Anyone who has covered medical research for a while knows how fraught it can be to report on vitamin supplements and “wonder” foods with antioxidants and other substances aside from FDA-regulated drugs.
Since the FDA does not regulate these products with the same guidelines and stringency as it does pharmaceuticals and medical devices, it can be harder to find solid data about them. Further, studies on them are frequently funded by supplement companies or food organizations with a vested interest in their effectiveness or benefits. In an additional complication, there’s a mythology surrounding vitamins that promotes two main ideas: the supplements almost always are beneficial, and even if they aren’t, can’t hurt anyway. Continue reading
A quarter of a million Americans are retiring each month. Many are surprised to learn that Medicare does not include coverage for routine dental care. But could the nation’s health insurance program offer dental benefits? Should it?
There are important reasons to consider the idea, says Beth Truett, president and CEO of the nonprofit Oral Health America.
“More people are living longer. More people are keeping their teeth,” said Truett, who was featured in a recent AHCJ webcast. “Oral health is part of overall health.” Continue reading
For three years, the Centers for Medicare & Medicaid Services (CMS) have penalized hospitals when the institutions show unacceptably high rates of potentially avoidable complications, such as blood clots, bed sores, and infections, Jordan Rau reported last month for Kaiser Health News.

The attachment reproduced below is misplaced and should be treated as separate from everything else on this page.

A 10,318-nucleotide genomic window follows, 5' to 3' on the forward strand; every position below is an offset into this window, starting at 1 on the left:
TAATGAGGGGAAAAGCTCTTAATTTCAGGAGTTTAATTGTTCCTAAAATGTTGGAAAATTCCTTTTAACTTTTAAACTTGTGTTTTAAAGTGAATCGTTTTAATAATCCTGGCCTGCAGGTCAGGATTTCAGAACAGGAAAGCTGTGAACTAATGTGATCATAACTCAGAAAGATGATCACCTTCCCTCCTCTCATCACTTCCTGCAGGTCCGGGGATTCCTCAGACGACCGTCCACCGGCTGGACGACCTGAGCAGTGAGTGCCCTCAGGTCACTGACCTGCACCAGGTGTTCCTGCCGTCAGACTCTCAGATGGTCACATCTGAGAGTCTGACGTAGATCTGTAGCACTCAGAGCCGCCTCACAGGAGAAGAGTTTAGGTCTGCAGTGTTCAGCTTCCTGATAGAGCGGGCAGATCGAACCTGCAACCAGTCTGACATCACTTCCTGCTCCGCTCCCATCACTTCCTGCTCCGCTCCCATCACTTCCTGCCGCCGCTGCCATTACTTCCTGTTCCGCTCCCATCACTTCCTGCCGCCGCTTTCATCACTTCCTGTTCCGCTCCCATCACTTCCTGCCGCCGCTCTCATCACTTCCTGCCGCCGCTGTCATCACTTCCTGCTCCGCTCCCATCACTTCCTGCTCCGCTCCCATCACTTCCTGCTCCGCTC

The federal agency this year added penalties for two hospital-acquired infections that result from germs resistant to antibiotics: methicillin-resistant Staphylococcus aureus (known as MRSA) and Clostridium difficile (C. diff). Continue reading
Comedians Chevy Chase and Dick Van Dyke are famous for their pratfalls. Their younger selves could take a tumble and easily bounce back up, no harm done. But, at ages 73 and 91 respectively, falls are no laughing matter.
The consequences of a serious fall can be devastating – from broken bones to immobility to death. In November, iconic singer/songwriter Leonard Cohen, 82, died from what his manager said were the aftereffects of a fall. Continue reading
The intersection of scientific research, evidence and expertise can be a dicey one, particularly in an age in which evidence-based medicine is replacing the clinical expertise of practitioners.
In The New York Times Sunday Review, Jamie Holmes wrote about how the challenge of assessing the quality of evidence against expertise and less stringently conducted research can lead readers to confusion and frustration. Continue reading